State Roundup: Ga. Considers Novel Malpractice Reform
A selection of health policy news from Massachusetts, New Hampshire, Georgia, Connecticut, Texas, Kansas and California.
WBUR/Kaiser Health News: Mass. Weighs Governor's Plan To Tax Candy And Soda
Are candy and soda food? In Massachusetts, candy and soda are considered food and are exempt from the state's 6.25 percent sales tax. But Gov. Deval Patrick wants to change that. He's proposing that the legislature tax every bag of M&M's and bottle of Pepsi bought in the state (Bebinger, 3/1).
The Associated Press: NH Health Group Oppose Higher Smoker Premiums
Several health advocacy groups are opposing a bill aimed at bringing New Hampshire's insurance laws in line with President Barack Obama's health overhaul plan because they disagree with a provision that would allow insurers to charge smokers thousands of dollars more for coverage. State law already allows insurers to make tobacco use a factor in setting rates for individual insurance plans (Ramer, 2/28).
Georgia Health News: Two Malpractice Bills Stir Passions Under Dome
Proposed changes to Georgia's medical malpractice system consumed a marathon Senate committee hearing Wednesday, as nursing home representatives, physicians, lawyers and patient advocates battled over two bills breaking late in the General Assembly session. The first bill would promote the signing of voluntary agreements that would send nursing home patients' injury claims to arbitration. The second bill proposes a novel type of tort reform that would shift the process of pursuing injury claims to a system modeled after workers' compensation. Both pieces of legislation are nearing a de facto deadline. A bill must pass at least one chamber by Crossover Day -- expected to be Thursday -- in order to have a shot at becoming law (Miller, 2/28).
CT Mirror: Hospitals Warn Budget Cuts Will Cut Jobs And Services -- Maybe Close Doors
For Connecticut hospitals, the good news is their patient caseloads have grown dramatically since 2009. The bad news is those are Medicaid patients, and government payments don't cover the full cost of treatment. And then there's really bad news: Gov. Dannel P. Malloy would cut their state funding by one-fifth over the next two years. Put it all together, hospitals say, and at best, they will cut jobs and services. At worst, some will shut their doors. And facilities in the state's poor northeastern corner say they are particularly at risk (Phaneuf and Gambina, 3/1).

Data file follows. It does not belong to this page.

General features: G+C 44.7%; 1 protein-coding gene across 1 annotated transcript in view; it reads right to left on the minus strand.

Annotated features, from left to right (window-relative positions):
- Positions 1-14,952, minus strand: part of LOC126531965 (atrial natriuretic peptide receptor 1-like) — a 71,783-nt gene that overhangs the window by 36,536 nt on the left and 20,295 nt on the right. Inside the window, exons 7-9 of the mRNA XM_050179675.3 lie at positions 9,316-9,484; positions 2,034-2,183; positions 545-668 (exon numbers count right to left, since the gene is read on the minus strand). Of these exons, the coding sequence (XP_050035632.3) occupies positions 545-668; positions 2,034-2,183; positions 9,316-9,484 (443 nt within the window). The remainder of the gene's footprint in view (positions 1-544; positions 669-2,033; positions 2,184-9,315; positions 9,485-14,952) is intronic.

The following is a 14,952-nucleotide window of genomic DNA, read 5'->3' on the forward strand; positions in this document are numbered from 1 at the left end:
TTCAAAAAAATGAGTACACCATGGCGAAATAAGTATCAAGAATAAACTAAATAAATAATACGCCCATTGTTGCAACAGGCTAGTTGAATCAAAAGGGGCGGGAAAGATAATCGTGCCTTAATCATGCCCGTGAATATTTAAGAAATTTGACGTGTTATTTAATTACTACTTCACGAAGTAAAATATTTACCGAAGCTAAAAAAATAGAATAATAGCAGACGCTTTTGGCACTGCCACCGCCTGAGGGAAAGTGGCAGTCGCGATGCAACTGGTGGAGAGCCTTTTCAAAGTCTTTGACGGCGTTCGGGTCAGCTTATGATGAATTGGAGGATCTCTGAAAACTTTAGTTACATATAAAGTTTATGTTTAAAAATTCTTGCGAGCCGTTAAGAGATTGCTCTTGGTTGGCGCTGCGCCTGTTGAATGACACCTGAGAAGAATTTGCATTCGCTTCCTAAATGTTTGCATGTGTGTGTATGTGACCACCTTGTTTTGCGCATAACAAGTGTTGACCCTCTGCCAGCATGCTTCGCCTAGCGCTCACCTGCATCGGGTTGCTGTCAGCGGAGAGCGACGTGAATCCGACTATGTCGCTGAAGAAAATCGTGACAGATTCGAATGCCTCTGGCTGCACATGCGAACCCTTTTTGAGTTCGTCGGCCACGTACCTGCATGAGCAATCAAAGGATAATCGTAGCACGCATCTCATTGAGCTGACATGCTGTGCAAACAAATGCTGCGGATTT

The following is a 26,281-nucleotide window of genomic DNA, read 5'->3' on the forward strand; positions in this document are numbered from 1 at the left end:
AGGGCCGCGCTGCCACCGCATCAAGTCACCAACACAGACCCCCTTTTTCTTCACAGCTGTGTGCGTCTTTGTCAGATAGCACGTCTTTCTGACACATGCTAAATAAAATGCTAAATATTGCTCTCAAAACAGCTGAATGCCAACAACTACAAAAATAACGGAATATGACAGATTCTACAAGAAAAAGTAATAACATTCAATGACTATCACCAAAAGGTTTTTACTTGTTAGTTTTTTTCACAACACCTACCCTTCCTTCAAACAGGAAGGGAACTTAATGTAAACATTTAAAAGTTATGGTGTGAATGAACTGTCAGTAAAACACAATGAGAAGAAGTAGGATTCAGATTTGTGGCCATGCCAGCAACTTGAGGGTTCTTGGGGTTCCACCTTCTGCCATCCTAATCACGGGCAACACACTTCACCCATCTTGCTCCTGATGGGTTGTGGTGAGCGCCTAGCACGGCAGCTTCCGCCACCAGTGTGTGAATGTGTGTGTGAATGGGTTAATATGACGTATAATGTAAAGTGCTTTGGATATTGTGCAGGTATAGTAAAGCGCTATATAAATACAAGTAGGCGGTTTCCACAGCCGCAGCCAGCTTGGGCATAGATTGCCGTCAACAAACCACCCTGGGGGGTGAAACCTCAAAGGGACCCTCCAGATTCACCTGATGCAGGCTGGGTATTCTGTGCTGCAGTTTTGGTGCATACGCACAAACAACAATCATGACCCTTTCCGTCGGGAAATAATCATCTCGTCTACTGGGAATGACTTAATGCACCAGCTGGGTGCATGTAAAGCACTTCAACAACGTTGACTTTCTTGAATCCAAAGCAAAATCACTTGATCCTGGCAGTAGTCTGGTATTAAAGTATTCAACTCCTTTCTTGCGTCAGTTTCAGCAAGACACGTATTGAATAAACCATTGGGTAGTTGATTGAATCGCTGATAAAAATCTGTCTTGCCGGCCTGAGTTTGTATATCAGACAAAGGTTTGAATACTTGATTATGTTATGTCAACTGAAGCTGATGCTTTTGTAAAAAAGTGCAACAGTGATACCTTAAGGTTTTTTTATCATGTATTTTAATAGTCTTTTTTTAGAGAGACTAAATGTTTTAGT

The Texas Tribune: TribLive: A Conversation About Health Care
Full video of Emily Ramshaw's 2/27 TribLive conversation about health care with state Rep. John Zerwas, R-Simonton, and state Sen. Charles Schwertner, R-Georgetown (Smith, 2/28).
Kansas Health Institute: House Approves Six Health Bills, Four More Up Before Friday Deadline
Six health-related bills were approved today by the state House (Cauthon, 2/28).
California Healthline: School-Based Wellness Centers Making The Grade In Los Angeles
Timing may be just right for 14 wellness centers and networks that will operate in Los Angeles schools by 2014, all offering prevention, education, early intervention, and screening to students and their families. L.A.'s school-based clinics, planned before the Affordable Care Act took effect, dovetail with reforms spelled out in the new law and take the idea of school-based health care one step further by teaming up with community clinic and mental health providers who will work not only with students, but with family members as well (Stephens, 2/28).